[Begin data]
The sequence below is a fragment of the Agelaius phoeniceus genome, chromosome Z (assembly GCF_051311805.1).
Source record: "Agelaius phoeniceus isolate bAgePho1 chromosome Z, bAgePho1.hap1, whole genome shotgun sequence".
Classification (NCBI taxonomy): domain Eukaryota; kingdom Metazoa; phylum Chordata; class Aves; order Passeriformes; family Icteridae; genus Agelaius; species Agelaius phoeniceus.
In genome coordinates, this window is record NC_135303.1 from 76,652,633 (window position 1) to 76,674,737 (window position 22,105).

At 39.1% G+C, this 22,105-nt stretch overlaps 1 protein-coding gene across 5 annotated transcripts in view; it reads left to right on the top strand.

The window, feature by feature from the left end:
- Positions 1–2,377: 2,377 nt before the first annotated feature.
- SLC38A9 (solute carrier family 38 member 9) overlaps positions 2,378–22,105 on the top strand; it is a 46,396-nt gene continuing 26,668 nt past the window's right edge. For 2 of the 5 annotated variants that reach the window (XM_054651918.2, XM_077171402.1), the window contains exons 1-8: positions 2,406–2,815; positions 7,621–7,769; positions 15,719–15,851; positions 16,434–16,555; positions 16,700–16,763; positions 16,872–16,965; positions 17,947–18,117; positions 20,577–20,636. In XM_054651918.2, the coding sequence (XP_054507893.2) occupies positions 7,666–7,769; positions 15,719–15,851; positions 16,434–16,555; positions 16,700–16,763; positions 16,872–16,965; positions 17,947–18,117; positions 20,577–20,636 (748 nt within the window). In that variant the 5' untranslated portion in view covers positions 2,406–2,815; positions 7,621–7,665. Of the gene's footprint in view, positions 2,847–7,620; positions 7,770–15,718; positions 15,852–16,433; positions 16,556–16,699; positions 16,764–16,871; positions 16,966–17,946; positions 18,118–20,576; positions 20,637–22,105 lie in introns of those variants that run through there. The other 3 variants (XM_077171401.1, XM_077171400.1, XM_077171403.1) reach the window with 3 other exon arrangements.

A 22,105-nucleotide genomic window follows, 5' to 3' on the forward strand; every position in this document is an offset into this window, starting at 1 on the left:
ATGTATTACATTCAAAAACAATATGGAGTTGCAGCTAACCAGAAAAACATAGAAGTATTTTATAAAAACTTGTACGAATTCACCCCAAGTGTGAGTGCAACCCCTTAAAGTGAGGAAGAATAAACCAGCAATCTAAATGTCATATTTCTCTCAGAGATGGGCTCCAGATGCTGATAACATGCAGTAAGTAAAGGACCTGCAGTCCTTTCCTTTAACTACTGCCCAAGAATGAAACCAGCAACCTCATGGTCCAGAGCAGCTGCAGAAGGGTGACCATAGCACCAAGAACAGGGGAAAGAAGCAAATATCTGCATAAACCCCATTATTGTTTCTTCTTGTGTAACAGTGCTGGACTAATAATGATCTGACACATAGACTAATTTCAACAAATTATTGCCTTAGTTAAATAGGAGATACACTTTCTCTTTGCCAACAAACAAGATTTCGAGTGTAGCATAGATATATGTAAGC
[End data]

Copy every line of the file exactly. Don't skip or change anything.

The sequence below is a fragment of the Agelaius phoeniceus genome, chromosome Z (assembly GCF_051311805.1).
Source record: "Agelaius phoeniceus isolate bAgePho1 chromosome Z, bAgePho1.hap1, whole genome shotgun sequence".
Classification (NCBI taxonomy): domain Eukaryota; kingdom Metazoa; phylum Chordata; class Aves; order Passeriformes; family Icteridae; genus Agelaius; species Agelaius phoeniceus.
In genome coordinates, this window is record NC_135303.1 from 76,652,633 (window position 1) to 76,674,737 (window position 22,105).

At 39.1% G+C, this 22,105-nt stretch overlaps 1 protein-coding gene across 5 annotated transcripts in view; it reads left to right on the top strand.

The window, feature by feature from the left end:
- Positions 1–2,377: 2,377 nt before the first annotated feature.
- SLC38A9 (solute carrier family 38 member 9) overlaps positions 2,378–22,105 on the top strand; it is a 46,396-nt gene continuing 26,668 nt past the window's right edge. For 2 of the 5 annotated variants that reach the window (XM_054651918.2, XM_077171402.1), the window contains exons 1-8: positions 2,406–2,815; positions 7,621–7,769; positions 15,719–15,851; positions 16,434–16,555; positions 16,700–16,763; positions 16,872–16,965; positions 17,947–18,117; positions 20,577–20,636. In XM_054651918.2, the coding sequence (XP_054507893.2) occupies positions 7,666–7,769; positions 15,719–15,851; positions 16,434–16,555; positions 16,700–16,763; positions 16,872–16,965; positions 17,947–18,117; positions 20,577–20,636 (748 nt within the window). In that variant the 5' untranslated portion in view covers positions 2,406–2,815; positions 7,621–7,665. Of the gene's footprint in view, positions 2,847–7,620; positions 7,770–15,718; positions 15,852–16,433; positions 16,556–16,699; positions 16,764–16,871; positions 16,966–17,946; positions 18,118–20,576; positions 20,637–22,105 lie in introns of those variants that run through there. The other 3 variants (XM_077171401.1, XM_077171400.1, XM_077171403.1) reach the window with 3 other exon arrangements.

A 22,105-nucleotide genomic window follows, 5' to 3' on the forward strand; every position in this document is an offset into this window, starting at 1 on the left:
ATGTATTACATTCAAAAACAATATGGAGTTGCAGCTAACCAGAAAAACATAGAAGTATTTTATAAAAACTTGTACGAATTCACCCCAAGTGTGAGTGCAACCCCTTAAAGTGAGGAAGAATAAACCAGCAATCTAAATGTCATATTTCTCTCAGAGATGGGCTCCAGATGCTGATAACATGCAGTAAGTAAAGGACCTGCAGTCCTTTCCTTTAACTACTGCCCAAGAATGAAACCAGCAACCTCATGGTCCAGAGCAGCTGCAGAAGGGTGACCATAGCACCAAGAACAGGGGAAAGAAGCAAATATCTGCATAAACCCCATTATTGTTTCTTCTTGTGTAACAGTGCTGGACTAATAATGATCTGACACATAGACTAATTTCAACAAATTATTGCCTTAGTTAAATAGGAGATACACTTTCTCTTTGCCAACAAACAAGATTTCGAGTGTAGCATAGATATATGTAAGC